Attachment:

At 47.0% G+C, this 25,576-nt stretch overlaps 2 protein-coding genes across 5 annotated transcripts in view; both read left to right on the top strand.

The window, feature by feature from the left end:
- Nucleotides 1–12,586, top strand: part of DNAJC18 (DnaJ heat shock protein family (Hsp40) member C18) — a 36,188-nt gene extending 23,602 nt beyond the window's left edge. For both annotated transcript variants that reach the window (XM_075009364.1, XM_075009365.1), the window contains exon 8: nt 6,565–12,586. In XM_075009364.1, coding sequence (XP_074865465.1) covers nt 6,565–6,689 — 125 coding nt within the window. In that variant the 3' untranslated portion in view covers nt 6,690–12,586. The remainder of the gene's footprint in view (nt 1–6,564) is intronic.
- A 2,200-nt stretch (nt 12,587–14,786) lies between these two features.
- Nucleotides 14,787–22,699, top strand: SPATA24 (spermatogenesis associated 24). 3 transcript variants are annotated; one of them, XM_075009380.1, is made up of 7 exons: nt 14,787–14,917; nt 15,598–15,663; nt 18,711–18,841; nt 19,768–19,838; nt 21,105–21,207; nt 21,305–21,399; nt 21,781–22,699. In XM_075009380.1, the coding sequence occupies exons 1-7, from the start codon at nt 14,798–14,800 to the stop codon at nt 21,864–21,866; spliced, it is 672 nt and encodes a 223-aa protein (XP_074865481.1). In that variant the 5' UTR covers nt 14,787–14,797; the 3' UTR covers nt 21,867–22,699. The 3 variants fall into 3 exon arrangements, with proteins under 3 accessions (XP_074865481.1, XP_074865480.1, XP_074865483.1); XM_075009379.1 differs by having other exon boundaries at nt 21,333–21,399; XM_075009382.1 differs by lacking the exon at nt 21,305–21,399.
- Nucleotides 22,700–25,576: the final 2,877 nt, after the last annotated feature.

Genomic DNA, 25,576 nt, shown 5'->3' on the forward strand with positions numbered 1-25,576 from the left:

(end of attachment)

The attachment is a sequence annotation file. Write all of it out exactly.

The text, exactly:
At 47.0% G+C, this 25,576-nt stretch overlaps 2 protein-coding genes across 5 annotated transcripts in view; both read left to right on the top strand.

The window, feature by feature from the left end:
- Nucleotides 1–12,586, top strand: part of DNAJC18 (DnaJ heat shock protein family (Hsp40) member C18) — a 36,188-nt gene extending 23,602 nt beyond the window's left edge. For both annotated transcript variants that reach the window (XM_075009364.1, XM_075009365.1), the window contains exon 8: nt 6,565–12,586. In XM_075009364.1, coding sequence (XP_074865465.1) covers nt 6,565–6,689 — 125 coding nt within the window. In that variant the 3' untranslated portion in view covers nt 6,690–12,586. The remainder of the gene's footprint in view (nt 1–6,564) is intronic.
- A 2,200-nt stretch (nt 12,587–14,786) lies between these two features.
- Nucleotides 14,787–22,699, top strand: SPATA24 (spermatogenesis associated 24). 3 transcript variants are annotated; one of them, XM_075009380.1, is made up of 7 exons: nt 14,787–14,917; nt 15,598–15,663; nt 18,711–18,841; nt 19,768–19,838; nt 21,105–21,207; nt 21,305–21,399; nt 21,781–22,699. In XM_075009380.1, the coding sequence occupies exons 1-7, from the start codon at nt 14,798–14,800 to the stop codon at nt 21,864–21,866; spliced, it is 672 nt and encodes a 223-aa protein (XP_074865481.1). In that variant the 5' UTR covers nt 14,787–14,797; the 3' UTR covers nt 21,867–22,699. The 3 variants fall into 3 exon arrangements, with proteins under 3 accessions (XP_074865481.1, XP_074865480.1, XP_074865483.1); XM_075009379.1 differs by having other exon boundaries at nt 21,333–21,399; XM_075009382.1 differs by lacking the exon at nt 21,305–21,399.
- Nucleotides 22,700–25,576: the final 2,877 nt, after the last annotated feature.

Genomic DNA, 25,576 nt, shown 5'->3' on the forward strand with positions numbered 1-25,576 from the left: